Any company that’s using components made by Huawei and ZTE ought to “be very concerned.” according to one U.S. cyber-security expert who’s familiar with past Chinese efforts to infiltrate private and government IT operations.

No Transparency About Even Basic Details

“They should be very concerned that there is little transparency and [the companies] avoid answering questions about the most basic details, such as who is on the board of directors,” said Dmitri Alperovitch, CTO of security firm Crowdstrike, referring to any end users of Huawei or ZTE products.

The two Chinese firms were specifically mentioned by yesterday’s report from the U.S. House of Representatives Permanent Select Committee on Intelligence that recommended that businesses and individuals should avoid doing business with ZTE, Huawei and other Chinese firms due to a potential national security threat. (See How U.S.-China Tensions Could Affect Your Next Smartphone.)

Alperovitch highlighted Huawei’s diverse product line as one particular example of how far reaching the potential threat could be. Huawei makes and sells smartphones used by various carriers here in the U.S, such as AT&T, MetroPCS and Cricket. Huawei also makes high-grade and high-capacity network switching gear, which is where the bigger risk lies, Alperovitch explained.

Specific risks could include

  • Smartphone remote access – though the individual risks are small, this could present pesonal threats to high-value individuals
  • Firewall breaches
  • Remote access to servers, which could lead to data breaches
  • Remote access and re-routing of network switches and routers – with unknown implications
  • As yet unknown cyber attacks
  • Backdoors to automatically send information back to China – where it would presumably be shared with competitors and/or the Chinese government

Backdoors Are The Big Problem

That kind of equipment, which handles high-volume voice and Internet traffic, would be especially vulnerable to backdoors that would enable malicious organizations to intercept and re-route traffic at will.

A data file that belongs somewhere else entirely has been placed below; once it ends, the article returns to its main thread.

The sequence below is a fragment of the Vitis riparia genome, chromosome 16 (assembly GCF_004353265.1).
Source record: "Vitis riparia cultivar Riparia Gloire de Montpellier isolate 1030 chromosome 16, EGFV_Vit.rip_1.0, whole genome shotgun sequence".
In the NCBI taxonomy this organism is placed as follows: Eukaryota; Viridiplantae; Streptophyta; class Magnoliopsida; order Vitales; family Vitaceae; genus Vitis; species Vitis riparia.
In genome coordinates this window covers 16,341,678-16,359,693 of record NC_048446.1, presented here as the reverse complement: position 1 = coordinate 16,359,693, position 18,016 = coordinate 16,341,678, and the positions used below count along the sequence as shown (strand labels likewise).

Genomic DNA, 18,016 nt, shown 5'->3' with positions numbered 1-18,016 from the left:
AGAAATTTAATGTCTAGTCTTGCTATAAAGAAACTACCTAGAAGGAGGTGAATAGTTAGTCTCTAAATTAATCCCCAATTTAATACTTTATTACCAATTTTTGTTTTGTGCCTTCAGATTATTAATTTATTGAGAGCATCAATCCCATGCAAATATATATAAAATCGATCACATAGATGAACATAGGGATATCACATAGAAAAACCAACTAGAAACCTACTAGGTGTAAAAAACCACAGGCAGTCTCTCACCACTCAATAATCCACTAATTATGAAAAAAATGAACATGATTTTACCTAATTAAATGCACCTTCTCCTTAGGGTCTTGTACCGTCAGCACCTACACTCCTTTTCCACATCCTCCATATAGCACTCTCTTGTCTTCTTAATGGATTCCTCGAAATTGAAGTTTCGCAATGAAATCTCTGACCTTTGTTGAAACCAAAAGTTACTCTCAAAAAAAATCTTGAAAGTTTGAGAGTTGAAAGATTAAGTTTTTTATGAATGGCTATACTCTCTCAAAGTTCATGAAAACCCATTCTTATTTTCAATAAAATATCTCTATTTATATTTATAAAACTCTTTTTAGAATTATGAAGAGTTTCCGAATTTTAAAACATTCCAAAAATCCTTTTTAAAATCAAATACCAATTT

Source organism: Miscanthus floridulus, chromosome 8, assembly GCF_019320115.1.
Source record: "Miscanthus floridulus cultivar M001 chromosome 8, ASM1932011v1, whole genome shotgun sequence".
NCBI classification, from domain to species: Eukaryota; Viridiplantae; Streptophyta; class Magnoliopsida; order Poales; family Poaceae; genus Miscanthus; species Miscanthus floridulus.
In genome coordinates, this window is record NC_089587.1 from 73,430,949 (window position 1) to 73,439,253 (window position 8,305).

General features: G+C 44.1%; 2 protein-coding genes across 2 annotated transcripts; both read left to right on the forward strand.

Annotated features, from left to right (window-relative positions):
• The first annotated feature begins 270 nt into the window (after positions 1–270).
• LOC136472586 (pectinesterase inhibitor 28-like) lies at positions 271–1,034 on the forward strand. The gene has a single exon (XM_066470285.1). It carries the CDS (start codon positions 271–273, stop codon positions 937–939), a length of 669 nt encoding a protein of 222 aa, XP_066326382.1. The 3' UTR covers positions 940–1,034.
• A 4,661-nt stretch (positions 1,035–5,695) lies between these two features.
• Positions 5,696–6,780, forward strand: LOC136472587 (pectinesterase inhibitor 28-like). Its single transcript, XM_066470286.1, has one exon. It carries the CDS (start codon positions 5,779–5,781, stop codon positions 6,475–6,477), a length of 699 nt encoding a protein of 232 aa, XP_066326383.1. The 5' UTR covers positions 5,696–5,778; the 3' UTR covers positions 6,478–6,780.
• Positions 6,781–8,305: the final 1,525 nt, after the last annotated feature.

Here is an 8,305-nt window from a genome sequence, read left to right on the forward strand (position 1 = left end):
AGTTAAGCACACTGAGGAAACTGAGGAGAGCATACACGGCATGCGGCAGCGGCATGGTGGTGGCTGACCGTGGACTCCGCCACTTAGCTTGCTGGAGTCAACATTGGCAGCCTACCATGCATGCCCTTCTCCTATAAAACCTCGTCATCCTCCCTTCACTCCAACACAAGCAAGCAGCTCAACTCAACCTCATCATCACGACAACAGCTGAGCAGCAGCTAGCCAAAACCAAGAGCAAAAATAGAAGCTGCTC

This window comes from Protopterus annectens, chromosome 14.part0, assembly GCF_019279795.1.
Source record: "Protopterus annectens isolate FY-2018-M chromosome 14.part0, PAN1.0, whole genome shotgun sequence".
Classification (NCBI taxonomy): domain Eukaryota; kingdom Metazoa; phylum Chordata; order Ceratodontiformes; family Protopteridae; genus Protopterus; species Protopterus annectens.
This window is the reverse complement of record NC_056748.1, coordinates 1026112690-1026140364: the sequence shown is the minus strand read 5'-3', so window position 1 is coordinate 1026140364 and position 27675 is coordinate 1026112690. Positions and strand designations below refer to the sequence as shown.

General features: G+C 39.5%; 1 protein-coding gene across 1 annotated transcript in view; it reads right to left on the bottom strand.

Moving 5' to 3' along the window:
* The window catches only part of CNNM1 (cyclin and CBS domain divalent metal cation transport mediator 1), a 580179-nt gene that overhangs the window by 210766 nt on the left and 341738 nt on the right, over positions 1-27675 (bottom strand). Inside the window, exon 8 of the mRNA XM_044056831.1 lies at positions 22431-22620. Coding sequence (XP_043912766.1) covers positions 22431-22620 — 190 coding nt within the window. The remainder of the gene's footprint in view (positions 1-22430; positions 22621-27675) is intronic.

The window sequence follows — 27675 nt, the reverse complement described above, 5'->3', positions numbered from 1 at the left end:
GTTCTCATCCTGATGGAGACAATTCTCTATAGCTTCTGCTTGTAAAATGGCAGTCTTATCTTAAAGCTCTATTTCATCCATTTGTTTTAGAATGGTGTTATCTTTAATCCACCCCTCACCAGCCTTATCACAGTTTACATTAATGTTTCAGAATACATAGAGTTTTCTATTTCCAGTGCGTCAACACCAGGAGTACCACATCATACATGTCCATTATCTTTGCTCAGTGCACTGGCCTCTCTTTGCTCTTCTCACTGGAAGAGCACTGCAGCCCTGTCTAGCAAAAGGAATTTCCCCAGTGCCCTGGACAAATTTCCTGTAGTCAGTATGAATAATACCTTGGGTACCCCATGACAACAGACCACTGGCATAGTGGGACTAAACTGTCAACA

This is not exactly a new position for Huawei and ZTE. Alperovitch related an incident a few years ago when Sprint reached out to possibly partner with Huawei on networking infrastructure. “The U.S. government called them up and said ‘no.’ Their efforts to get into the U.S. market have been stymied for years.”

The U.S. is not the only nation concerned. In March, Australia announced that was blocking Huawei from bidding on a national high-speed Internet project because of concerns about cyber-attacks from China, Alperovitch said.

Not The Same As Google And Apple

As news about the House Committee’s report percolated through the wires yesterday, many commenters, including me, pointed out the irony of complaining about information “phoning home” to China when U.S.-based Google and Apple have been doing just that for years.

But Alperovitch asserts its not at all the same thing. “Google and Apple are not beholden to any Western government,” he indicated. In the past, both companies have made it a point to tell the government to take a hike. But, given its suspected ties to the People’s Republic of China government, “do we think Huawei would ever say no?”

So what would it take for ZTE and Huawei to reestablish trust? Alperovitch said the companies should be willing to be forthright and unevasive about the most basic aspects of its infrastructure and governance, such as who is on the boards of directors and when were the companies even founded? Such transparency would not be the only thing needed to completely establish trust.

“But it’s a start,” Alperovitch concluded.

Lead image courtesy of Shutterstock.